5 Oct 2016
by Michele Solis
Schizophrenia cost the US an extra $155.7 billion in 2013, according to a study published in the Journal of Clinical Psychiatry. This economic burden far exceeds a 2002 estimate, with the bulk due to indirect costs, including loss of productivity due to unemployment or caregiving. This finding signals a need for therapies that ameliorate cognition or otherwise help functioning in people with schizophrenia.
“In addition to symptom control, therapies need to enable patients to be stable and functional in order for us to eventually lower these indirect costs," said author and health economist Myrlene Sanon Aigbogun of Otsuka Pharmaceutical Development and Commercialization, Inc., in Princeton, New Jersey, which conducted the study in collaboration with H. Lundbeck A/S, in Copenhagen, Denmark.
The study provides an overdue update to the previous estimate, which pegged the economic burden of schizophrenia in the US at $62 billion (Wu et al., 2005).
“Thank goodness we now have an updated estimate,” said Lisa Dixon, a psychiatrist and researcher in mental health policy at Columbia University in New York City and director of the Center for Practice Innovation at the New York State Psychiatric Institute, who was not involved in the study. “I knew the $62 billion number wasn't correct any longer, but we had nothing else to reference.”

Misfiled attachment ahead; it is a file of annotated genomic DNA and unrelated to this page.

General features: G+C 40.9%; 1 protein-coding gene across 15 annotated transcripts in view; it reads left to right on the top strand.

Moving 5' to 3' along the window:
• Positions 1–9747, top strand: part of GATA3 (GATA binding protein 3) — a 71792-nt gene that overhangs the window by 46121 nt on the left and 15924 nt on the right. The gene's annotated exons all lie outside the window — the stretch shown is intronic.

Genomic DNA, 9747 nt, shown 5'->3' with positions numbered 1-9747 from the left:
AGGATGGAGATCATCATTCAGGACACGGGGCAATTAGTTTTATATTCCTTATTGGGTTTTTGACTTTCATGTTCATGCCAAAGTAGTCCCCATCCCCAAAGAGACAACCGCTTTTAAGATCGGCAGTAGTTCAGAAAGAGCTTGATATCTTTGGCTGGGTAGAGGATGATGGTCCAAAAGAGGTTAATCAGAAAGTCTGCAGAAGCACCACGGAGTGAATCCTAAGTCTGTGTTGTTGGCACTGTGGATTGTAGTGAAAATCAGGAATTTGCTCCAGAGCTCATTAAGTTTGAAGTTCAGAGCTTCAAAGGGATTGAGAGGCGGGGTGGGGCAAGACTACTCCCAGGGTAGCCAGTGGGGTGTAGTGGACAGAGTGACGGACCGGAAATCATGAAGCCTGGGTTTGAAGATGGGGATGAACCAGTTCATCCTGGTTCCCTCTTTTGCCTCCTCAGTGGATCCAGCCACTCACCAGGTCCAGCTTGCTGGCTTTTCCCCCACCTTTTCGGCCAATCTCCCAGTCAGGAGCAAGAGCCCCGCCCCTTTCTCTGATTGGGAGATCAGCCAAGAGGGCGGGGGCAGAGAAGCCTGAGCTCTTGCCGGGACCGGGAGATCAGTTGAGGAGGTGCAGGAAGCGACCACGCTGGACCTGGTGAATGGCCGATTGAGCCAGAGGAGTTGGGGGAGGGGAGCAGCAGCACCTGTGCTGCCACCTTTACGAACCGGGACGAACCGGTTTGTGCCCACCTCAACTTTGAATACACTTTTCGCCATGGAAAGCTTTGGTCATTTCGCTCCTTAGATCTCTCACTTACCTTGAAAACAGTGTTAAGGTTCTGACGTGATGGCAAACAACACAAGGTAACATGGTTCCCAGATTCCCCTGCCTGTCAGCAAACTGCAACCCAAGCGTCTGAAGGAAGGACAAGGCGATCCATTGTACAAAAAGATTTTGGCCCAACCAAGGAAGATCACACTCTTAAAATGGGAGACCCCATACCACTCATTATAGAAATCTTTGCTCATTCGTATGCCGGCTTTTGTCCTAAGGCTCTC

The jump in cost may be attributable to various factors, including the prevalence of schizophrenia, unemployment rate, and caregiving hours used by the new study. Other potential factors include the Affordable Care Act of 2010, as well as increased unemployment amid the economic downturn starting in 2008.
“Having a grasp of the burden helps us understand what the unmet need is in schizophrenia, which helps us guide developing new treatments,” Sanon Aigbogun told SRF.
The numbers could also inform research into which policies may lower costs, with concomitant improvements in outcome.
The new estimate jibes with the costliness of mental disorders in general. A recent paper looking only at total healthcare spending in the US reported that mental disorders—a category which included Alzheimer’s disease and other dementias—amounted to $201 billion in 2013, outweighing that for other disease groups such as heart disease or cancer (Roehrig, 2016). Although this study did not include indirect costs such as unemployment and caregiving, the estimate was notable for including the overlooked institutionalized population, covering people in nursing homes, psychiatric hospitals, and prisons, as well as those in the military.
Compared to other disorders, schizophrenia is a tough one to put a price on. Because direct health care costs can recur over a person’s adult life, these costs fluctuate depending on the various policies in place at the time; this makes estimating something as simple as the cost of a hospital day a challenge. Beyond the healthcare world, schizophrenia also incurs costs related to encounters with law enforcement and homelessness, which the new study tried to capture.